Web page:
Levitin’s brief prologue thoroughly illuminates the poems that follow and proves the strength of his grasp on the content of this text. Besides this textual understanding, Levitin’s thirty-odd years of translating poetry have given him a solid sense of which English words, through their sounds and their definitions, best convey the original meaning. The original poems are published en face, so readers may appreciate the translator’s work and get a feel for the way the different versions sound.

In a stubborn show of faithfulness to the original poem, Levitin refuses to alter a line’s word order when bringing it into English. This is especially true for first and last lines, which translators generally consider to be sacrosanct. The poem “XVIII” begins, “Through your body flow all the yearnings of a people” / “En tu cuerpo van todas la lujurias de un pueblo” (1). It would be more natural in English to leave the prepositional phrase “through your body” for the end of the line, but here loyalty supersedes flow. This is where Levitin reveals himself to be a poetic translator. Prose translation seldom allows for unconventional word order, but it can be an asset in poetry, forcing us to slow down and pay attention as the verse begins. It’s true, too, that Minga’s original poem plays with the natural order of clauses to focus our attention on the body at the beginning of the line.

Levitin’s translation of the poem VII is a lesson in idioms. Faced with a set of idiomatic lines at the beginning, “No doy pie con bola / ni puñete con cara,” which would literally be something like, “I don’t kick with a bullet / or punch with my face,” he finds two English phrases, similarly colloquial, that have to do with bad aim or clumsiness. Levitin settles on, “I can’t hit the broad side of a barn / I can’t tell my ass from my elbow,” preserving the sense of the lines as directly as possible (27). This alteration demands the addition of an extra “I can’t,” which mirrors the “no/ni” of the original.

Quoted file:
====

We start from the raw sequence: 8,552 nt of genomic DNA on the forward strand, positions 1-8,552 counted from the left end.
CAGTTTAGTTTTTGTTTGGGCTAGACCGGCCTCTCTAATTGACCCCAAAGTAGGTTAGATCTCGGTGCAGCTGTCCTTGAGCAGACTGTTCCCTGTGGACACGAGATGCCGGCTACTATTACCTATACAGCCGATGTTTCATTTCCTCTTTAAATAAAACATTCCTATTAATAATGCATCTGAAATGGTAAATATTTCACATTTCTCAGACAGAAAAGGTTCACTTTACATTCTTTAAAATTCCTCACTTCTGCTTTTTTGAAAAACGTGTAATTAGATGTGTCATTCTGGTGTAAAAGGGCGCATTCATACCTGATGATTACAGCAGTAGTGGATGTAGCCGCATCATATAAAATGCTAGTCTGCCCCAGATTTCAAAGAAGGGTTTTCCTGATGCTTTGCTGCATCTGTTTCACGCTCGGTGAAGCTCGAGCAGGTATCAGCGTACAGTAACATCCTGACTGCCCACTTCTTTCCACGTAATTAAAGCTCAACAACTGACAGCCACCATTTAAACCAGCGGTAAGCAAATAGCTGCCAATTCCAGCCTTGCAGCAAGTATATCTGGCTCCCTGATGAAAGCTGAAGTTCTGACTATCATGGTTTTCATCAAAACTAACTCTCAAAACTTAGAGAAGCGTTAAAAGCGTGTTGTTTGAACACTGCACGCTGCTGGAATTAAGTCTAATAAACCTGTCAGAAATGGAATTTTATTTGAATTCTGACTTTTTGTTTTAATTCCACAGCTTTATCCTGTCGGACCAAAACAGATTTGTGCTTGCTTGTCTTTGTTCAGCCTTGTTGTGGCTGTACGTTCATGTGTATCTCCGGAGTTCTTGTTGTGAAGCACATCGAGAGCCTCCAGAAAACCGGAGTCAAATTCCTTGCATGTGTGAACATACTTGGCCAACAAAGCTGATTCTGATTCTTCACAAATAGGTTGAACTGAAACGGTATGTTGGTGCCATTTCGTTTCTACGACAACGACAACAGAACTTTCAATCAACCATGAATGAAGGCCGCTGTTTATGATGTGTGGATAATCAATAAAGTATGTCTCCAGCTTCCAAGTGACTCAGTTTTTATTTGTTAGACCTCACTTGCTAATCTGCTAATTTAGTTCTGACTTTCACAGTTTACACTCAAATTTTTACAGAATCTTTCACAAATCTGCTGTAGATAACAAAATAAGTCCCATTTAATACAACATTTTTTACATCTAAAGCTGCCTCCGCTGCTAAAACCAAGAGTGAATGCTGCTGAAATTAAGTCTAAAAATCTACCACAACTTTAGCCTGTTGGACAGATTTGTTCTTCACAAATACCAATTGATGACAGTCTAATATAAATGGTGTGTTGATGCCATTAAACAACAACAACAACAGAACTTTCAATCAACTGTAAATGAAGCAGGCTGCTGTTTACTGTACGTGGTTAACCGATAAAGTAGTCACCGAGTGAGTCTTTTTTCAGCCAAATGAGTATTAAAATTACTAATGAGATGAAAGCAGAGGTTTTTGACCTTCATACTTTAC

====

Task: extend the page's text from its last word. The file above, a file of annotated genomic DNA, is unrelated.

Both the translation and the poetry itself are strongest in the third and fourth sections, titled “Drawer Full of Noise” and “Pandemonium.” The poems become fleshier, with something close to a narrative poetics, and Levitin adjusts accordingly. In one poem, “The Next Step Will Be the Last,” the stark mood of the setting is carried over with great effectiveness thanks to a cluster of monosyllables. The following lines, for example, require longer, fuller words in Spanish:

The next step will be the last
but one has to eat
to wash
to sleep
and to sleep is to die  (73)

Out loud, the English units come one after another like a depressing barrage; form and function are in perfect agreement.

Poetic translation can be frustrating in cases where the rhythms of the original disappear. But this occurs less often than one might expect, and many times—here, for example—the resulting change is a beautiful surprise. In general, the question of whether a translation might be better or worse than the original is unimportant, but it is heartening to see proof that something may be “found” in translation. Indeed, much has been found here: the translations and originals are both dark and poignant descriptions of the human condition. Both poet and translator have been careful to choose words that represent their ideas with great precision. Lovers of Goya’s Black Paintings will appreciate this book as a poetic counterpart to those murals: it brings comfort when it’s dark out and the weather—internal or external—turns cold.


Minga, Ana. Tobacco Dogs. Translated by Alexis Levitin. Bitter Oleander Press, 2013.